Real Estate FYI / Mexican Septic Systems

Mexican Septic Systems

Mexican Septic Systems

26 September 2019 Real Estate FYI 99

We promised to explain why you should not put paper in a Mexican toilet, and we’re not going to let you down. There are actually several answers to this question and the most puzzling of these is: you can put paper in a Mexican toilet! Yes, you can. The toilet will not spit the paper back out like a wrinkled dollar from a vending machine. The toilet police won’t show up at your door. And there will be no immediate ill effect from your indiscretion.

But it would be rude.

In many tourist destinations in Mexico, especially hotels, where modern sewage treatment is available, you are encouraged to flush your paper, just like in Gringolandia. The hotel management may even post little signs to let their Mexican guests know that they are expected to dispose of their papel confort down the toilet. They have to do this because Mexicans are trained from birth to be very polite.

But away from the tourist hangouts, and especially in private homes, you will encounter a small, covered, plastic or plastic-lined wastebasket near the toilet. If you see one, then be a polite guest and put your paper in there, not down the toilet.

To understand what etiquette has to do with how you dispose of toilet paper in Mexico, we need a basic understanding of sewer systems. If you are reading this from your home or office in Gringolandia, chances are that your toilet (and anything else that drains from your house) is connected to your city’s public sewer system. Everything you flush flows through large concrete pipes to an industrial processing plant where the solids are separated from the liquids. The liquids are filtered and treated with chemicals and the result is released back into the environment in the least offensive way possible where nature finishes the process using evaporation and rain. The solids are also treated and refined, resulting either in trash or fertilizer. This immense infrastructure is quite expensive to install, operate and maintain. It also consumes a lot of energy. These are your tax dollars at work.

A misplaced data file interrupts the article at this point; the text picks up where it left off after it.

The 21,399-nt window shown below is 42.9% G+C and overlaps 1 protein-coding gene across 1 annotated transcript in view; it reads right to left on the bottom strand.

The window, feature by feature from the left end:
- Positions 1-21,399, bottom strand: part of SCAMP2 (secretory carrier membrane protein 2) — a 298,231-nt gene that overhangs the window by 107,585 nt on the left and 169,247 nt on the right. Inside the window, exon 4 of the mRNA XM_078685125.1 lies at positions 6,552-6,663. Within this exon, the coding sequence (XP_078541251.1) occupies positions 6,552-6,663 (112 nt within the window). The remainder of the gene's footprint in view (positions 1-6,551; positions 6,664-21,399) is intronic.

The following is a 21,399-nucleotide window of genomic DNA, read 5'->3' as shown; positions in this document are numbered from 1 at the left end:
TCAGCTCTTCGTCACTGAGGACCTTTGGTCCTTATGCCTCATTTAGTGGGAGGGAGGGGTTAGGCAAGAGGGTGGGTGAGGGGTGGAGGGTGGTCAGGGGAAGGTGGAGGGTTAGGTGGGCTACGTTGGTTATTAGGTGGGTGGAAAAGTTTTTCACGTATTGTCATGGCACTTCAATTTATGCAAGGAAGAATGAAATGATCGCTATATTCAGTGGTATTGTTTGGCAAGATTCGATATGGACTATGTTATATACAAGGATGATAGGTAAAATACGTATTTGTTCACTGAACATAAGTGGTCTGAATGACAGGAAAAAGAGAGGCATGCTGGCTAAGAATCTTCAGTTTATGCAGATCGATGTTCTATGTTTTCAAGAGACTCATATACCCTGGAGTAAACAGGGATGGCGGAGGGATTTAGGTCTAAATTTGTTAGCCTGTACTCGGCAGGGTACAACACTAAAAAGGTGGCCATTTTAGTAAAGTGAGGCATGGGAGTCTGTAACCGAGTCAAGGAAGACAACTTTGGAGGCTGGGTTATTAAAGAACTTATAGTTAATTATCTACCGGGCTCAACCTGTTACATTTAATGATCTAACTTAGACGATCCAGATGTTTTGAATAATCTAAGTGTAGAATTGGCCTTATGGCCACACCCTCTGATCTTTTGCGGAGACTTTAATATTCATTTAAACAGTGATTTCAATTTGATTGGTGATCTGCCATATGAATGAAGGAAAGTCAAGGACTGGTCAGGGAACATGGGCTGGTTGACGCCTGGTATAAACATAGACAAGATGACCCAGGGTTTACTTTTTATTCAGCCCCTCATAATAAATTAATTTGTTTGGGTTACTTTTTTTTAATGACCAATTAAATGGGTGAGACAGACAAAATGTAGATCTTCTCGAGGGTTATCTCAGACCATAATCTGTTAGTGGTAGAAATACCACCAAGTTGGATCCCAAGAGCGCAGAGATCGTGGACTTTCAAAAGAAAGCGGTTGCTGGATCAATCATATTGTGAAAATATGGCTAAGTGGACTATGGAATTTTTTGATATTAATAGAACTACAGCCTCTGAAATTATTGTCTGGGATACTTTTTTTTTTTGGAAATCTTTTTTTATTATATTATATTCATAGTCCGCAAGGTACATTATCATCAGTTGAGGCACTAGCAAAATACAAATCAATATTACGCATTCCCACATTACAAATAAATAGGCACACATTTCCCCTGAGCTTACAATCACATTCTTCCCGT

Gringos who flush outside the city limits use a private septic tank, called a fosa septica (septic pit) or sumidero (drain) here in Mexico. In Gringolandia, a septic tank is usually made of a durable plastic and has two chambers, each with a pipe tee inside. The first is the sediment chamber, where the wastewater initially enters. User Plawerth explains the process neatly in his comment:

When waste enters the tank, the paper, poo, and any oils from bathing will float near the surface as a layer known as scum. Over time bacteria will consume nutrients in the scum, and it then settles on the bottom as dense sludge, which is basically inert compost.

When liquid enters the tank, an equal amount of liquid flows out the drain pipe. The tee with its long tube extending down below the surface prevents the floating scum from leaving the tank. The upper part of the tee allows methane and other gases to vent out, while preventing soap foam and lightweight scum above the water line from leaving the tank.

Some scum can still potentially pass, though, which is why there is almost always at least two chambers, and sometimes three chambers, each with a tee on the liquid outlet to restrict scum from leaving the chamber. Usually the first chamber contains most of the sludge and the second and third chambers contain little or no sludge.